I just finished reading the research study titled Public comment sentiment on educational videos: Understanding the effects of presenter gender, video format, threading, and moderation on YouTube TED talk comments. After I read the title, but before I read the article, I felt obnoxious and dismissive; I could just go ahead and write the conclusion section without reading the article, I thought. Obviously, women were going to suffer negative comments much more often than men, and moderation on their videos would be equal to those of men, lest youtube/google demonstrate a bias. Surely a layman nor an academic requires a research paper to prove this.

After reading the article, it was not exactly what I expected, yet I was correct about the disparity of polarizing comments towards women versus men. As I’ve been very aware of my former contrarian attitude in my undergrad, I’ve decided to try to validate why my predictions were accurate as a reader of the research.

As a reader, I would be classified as a highly educated millennial. That would make me highly techno-literate, immersed in social media and networks, and I would hold social justice in high regard. All those things are true (I think). One could challenge me on those things, but I can safely say that there is no doubt that I have been immersed in online communities for a very long time. My experience of being social online has consistently revealed that a person is willing to be racist, sexist, ageist, etc… when anonymity (or at the very least the distance between parties) is present. A person may lose inhibitions to be nasty for fun or express what they truly believe in what they perceive is a ‘safe’ environment.

This is just not a phenomenon in social networks. I find online video games to have some of the most toxic communities I have ever been in. I’m going to out and embarrass myself, but my former favorite video game company is one called Blizzard. Blizzard created and manages Starcraft, Overwatch, World Of Warcraft, Heroes of the Storm, Hearthstone, and Diablo, which are all major money makers and quite well known in the gaming community. I played several of these games (primarily World of Warcraft) for a very long time. I still dabble in a few of the others because I refuse to grow up in some aspects of my life. But I want to focus on my experience in Warcraft.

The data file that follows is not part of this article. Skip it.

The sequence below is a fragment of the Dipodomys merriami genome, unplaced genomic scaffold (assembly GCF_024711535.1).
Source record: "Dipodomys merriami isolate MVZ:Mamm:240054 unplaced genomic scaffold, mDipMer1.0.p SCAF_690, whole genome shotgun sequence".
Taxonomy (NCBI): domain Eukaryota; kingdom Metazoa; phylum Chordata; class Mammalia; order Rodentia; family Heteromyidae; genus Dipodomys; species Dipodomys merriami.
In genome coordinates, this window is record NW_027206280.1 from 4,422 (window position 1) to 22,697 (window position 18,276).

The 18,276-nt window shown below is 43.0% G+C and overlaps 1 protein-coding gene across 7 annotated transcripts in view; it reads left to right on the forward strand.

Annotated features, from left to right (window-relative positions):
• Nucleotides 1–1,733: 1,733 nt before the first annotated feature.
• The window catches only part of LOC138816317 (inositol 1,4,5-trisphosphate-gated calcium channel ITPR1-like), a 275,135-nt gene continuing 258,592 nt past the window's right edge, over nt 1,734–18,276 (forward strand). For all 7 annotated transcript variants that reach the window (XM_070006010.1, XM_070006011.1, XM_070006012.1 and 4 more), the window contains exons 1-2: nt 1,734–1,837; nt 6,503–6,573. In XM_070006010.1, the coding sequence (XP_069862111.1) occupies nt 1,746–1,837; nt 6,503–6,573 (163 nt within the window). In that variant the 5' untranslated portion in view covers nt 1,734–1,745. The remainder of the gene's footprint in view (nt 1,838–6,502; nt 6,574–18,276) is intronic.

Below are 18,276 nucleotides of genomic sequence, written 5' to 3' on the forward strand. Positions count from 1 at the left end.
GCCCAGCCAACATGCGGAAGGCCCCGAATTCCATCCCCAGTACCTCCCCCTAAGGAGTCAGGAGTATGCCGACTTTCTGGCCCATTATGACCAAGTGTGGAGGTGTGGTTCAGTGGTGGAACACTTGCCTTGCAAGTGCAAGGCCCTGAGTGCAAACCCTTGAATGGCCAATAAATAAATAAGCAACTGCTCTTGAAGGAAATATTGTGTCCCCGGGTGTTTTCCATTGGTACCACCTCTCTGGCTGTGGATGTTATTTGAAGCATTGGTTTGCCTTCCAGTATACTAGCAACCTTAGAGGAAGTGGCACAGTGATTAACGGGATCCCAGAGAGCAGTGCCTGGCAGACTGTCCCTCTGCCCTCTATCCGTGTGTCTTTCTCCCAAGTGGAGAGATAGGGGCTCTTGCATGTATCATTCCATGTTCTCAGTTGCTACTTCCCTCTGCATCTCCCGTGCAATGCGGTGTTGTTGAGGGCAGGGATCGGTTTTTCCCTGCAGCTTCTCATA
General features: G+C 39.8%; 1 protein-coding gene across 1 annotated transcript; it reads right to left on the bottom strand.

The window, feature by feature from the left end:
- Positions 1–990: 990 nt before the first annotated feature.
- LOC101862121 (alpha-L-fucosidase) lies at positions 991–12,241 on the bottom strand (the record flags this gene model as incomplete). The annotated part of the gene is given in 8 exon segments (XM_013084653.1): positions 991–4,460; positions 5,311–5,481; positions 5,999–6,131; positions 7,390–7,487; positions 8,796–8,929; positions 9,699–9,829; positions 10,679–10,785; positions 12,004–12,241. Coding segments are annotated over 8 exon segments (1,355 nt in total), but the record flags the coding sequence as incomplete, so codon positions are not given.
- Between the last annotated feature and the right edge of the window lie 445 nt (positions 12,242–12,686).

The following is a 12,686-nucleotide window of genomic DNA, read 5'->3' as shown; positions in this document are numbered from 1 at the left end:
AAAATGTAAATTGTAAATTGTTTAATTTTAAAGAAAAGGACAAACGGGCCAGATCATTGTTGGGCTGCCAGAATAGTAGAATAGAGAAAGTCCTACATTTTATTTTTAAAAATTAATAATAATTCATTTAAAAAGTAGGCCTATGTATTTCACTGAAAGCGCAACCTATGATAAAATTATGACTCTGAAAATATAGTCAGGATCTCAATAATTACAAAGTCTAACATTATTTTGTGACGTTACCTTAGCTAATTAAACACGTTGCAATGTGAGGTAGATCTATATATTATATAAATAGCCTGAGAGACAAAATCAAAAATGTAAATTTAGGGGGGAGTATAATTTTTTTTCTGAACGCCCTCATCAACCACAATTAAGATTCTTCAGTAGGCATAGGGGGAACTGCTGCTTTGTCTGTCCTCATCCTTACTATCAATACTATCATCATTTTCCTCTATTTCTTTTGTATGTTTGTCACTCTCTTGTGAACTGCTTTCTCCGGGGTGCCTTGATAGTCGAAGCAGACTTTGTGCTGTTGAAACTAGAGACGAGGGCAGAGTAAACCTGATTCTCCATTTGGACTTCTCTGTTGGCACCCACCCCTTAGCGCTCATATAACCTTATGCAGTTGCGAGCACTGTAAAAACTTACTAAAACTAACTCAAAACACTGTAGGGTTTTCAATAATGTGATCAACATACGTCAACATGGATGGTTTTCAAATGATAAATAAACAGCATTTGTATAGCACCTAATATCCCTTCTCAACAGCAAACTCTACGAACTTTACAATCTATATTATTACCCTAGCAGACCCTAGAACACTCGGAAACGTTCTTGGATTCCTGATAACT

I started playing the game upon its initial release in 2004. Thousands of players would be able to chat with each other at the same time. The community was polite, helpful, exciting. Players would assist one another. Circles of players would form, forming what are called ‘guilds’. The game exploded in popularity. A social contract was formed in the community. Negative behavior resulted in other players blacklisting you, and spreading the news of who you were. Ten years later, the game had 10 million subscribers across the world. And ten years later, the community was different. Players were nasty, crass, sarcastic. Guilds were little more than a place for players earn a few extra rewards. Instead of assistance, new players were met with jeers of incompetence. So what happened? The game got big. The players had less and less contribution to the online environment. There was no need to have a social contract. Repercussions to negative behavior were no longer a feared consequence when the perpetrator was in a much larger pool of people; made some enemies? No big deal, there’s lots of new friends to make…one could safely express their negative statements then escape into the vast crowd.

This can be seen in Blizzard’s other video game communities, and is a unfortunate truth accepted by most regular players. Some loathe it, some do not. Blizzard is not the only company with this problem. Microsoft (Halo), Electronic Arts (Battlefield), Activision (Call of Duty), all face the same problem. There are other video games where this problem does not exist, and some are bastions where toxic players are asked to ‘return’ to one of the aforementioned games. The difference in those games to the others? Size. The big, most popular multiplayer games are the most toxic.

This same comparison can be made to social networks. Youtube, Facebook, 4chan, and Reddit have a heavy level of discriminatory/negative user-created content. These big social networks do not foster communities, they’re too large to do so. Tight communities have users that can still hold each other accountable.

The bigger they are, the more discriminatory content (sexism, in this case) will be present. It seems to be the trend. Perhaps, using the methods in this research article, one could properly explore the ratios of discrimination on networks compared to size of their userbase.

Link to article:

Public comment sentiment on educational videos: Understanding the effects of presenter gender, video format, threading, and moderation on YouTube TED talk comments